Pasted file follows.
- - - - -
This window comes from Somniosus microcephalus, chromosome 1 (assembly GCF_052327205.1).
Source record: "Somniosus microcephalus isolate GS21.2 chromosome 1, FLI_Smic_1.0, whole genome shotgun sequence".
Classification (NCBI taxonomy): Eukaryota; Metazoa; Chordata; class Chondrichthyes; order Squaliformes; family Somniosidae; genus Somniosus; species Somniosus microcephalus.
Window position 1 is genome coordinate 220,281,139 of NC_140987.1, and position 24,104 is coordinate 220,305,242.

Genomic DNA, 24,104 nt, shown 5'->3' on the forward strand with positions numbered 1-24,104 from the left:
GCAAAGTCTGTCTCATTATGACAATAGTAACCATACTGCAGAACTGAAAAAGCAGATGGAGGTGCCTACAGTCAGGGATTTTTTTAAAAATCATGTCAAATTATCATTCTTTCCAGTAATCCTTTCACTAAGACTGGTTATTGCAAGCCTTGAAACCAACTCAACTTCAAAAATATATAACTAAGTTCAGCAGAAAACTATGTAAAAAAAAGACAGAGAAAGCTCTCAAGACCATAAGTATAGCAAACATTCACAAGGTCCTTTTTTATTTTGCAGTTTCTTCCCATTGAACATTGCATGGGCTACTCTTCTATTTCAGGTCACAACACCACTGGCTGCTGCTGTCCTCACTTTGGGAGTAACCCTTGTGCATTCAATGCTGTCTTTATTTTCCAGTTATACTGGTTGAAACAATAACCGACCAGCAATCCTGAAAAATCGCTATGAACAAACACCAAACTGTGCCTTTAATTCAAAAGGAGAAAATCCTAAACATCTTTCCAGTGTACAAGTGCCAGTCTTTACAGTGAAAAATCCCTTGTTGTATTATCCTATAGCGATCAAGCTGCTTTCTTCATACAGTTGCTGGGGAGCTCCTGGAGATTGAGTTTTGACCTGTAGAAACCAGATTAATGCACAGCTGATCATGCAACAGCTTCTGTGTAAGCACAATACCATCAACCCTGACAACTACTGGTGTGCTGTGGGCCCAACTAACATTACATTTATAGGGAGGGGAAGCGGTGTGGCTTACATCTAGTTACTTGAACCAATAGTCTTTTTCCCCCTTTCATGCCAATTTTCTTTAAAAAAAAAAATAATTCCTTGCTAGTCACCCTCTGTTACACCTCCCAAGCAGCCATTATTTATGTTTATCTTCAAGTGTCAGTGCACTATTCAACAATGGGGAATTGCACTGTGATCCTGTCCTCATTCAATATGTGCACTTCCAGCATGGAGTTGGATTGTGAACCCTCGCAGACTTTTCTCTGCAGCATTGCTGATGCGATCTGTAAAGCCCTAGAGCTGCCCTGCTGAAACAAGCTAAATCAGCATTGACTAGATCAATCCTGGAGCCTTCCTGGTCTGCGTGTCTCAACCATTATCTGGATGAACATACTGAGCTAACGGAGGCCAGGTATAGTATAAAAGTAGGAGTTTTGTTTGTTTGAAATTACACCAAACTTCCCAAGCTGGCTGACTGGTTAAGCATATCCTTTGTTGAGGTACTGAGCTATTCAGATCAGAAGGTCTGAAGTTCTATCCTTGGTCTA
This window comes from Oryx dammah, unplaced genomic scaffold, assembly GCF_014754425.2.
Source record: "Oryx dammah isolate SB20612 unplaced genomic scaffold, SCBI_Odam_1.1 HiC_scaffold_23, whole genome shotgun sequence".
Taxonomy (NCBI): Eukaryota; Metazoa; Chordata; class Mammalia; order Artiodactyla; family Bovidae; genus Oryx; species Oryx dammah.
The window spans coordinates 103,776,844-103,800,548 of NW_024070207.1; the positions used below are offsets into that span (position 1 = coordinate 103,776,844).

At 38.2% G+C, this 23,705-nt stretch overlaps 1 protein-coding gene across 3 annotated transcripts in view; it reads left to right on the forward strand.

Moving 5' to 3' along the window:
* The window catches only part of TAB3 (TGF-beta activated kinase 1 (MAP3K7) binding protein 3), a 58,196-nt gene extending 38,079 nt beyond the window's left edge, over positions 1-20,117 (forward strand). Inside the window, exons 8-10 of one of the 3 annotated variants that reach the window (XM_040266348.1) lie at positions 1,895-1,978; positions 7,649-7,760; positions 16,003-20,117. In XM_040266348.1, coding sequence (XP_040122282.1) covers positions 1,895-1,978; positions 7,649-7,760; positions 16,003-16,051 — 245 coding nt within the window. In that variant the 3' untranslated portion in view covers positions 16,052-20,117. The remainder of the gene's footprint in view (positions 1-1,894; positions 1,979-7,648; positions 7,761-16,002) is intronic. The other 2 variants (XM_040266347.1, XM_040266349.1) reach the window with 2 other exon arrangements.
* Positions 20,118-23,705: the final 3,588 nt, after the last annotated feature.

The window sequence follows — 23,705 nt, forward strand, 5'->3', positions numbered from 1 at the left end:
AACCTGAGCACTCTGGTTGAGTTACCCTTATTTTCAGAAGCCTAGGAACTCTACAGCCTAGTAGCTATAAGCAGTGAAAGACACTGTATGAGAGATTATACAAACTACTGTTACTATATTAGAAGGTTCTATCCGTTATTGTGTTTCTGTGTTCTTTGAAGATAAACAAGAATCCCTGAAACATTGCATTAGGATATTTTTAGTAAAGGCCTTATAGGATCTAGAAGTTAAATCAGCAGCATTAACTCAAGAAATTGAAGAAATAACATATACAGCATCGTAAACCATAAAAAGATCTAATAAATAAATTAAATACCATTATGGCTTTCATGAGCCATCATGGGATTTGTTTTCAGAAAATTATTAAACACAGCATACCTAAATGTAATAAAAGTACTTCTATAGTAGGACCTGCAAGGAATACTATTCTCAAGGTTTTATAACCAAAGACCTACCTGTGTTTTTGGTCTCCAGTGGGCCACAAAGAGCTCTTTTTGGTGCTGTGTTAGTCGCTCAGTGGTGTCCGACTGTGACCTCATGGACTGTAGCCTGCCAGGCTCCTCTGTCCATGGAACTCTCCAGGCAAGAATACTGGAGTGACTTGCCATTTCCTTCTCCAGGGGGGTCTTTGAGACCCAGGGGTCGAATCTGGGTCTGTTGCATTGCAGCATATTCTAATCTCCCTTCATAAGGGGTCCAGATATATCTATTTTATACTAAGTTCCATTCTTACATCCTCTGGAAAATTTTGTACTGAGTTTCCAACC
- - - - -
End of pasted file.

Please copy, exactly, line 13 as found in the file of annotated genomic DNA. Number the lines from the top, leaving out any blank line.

* The window catches only part of TAB3 (TGF-beta activated kinase 1 (MAP3K7) binding protein 3), a 58,196-nt gene extending 38,079 nt beyond the window's left edge, over positions 1-20,117 (forward strand). Inside the window, exons 8-10 of one of the 3 annotated variants that reach the window (XM_040266348.1) lie at positions 1,895-1,978; positions 7,649-7,760; positions 16,003-20,117. In XM_040266348.1, coding sequence (XP_040122282.1) covers positions 1,895-1,978; positions 7,649-7,760; positions 16,003-16,051 — 245 coding nt within the window. In that variant the 3' untranslated portion in view covers positions 16,052-20,117. The remainder of the gene's footprint in view (positions 1-1,894; positions 1,979-7,648; positions 7,761-16,002) is intronic. The other 2 variants (XM_040266347.1, XM_040266349.1) reach the window with 2 other exon arrangements.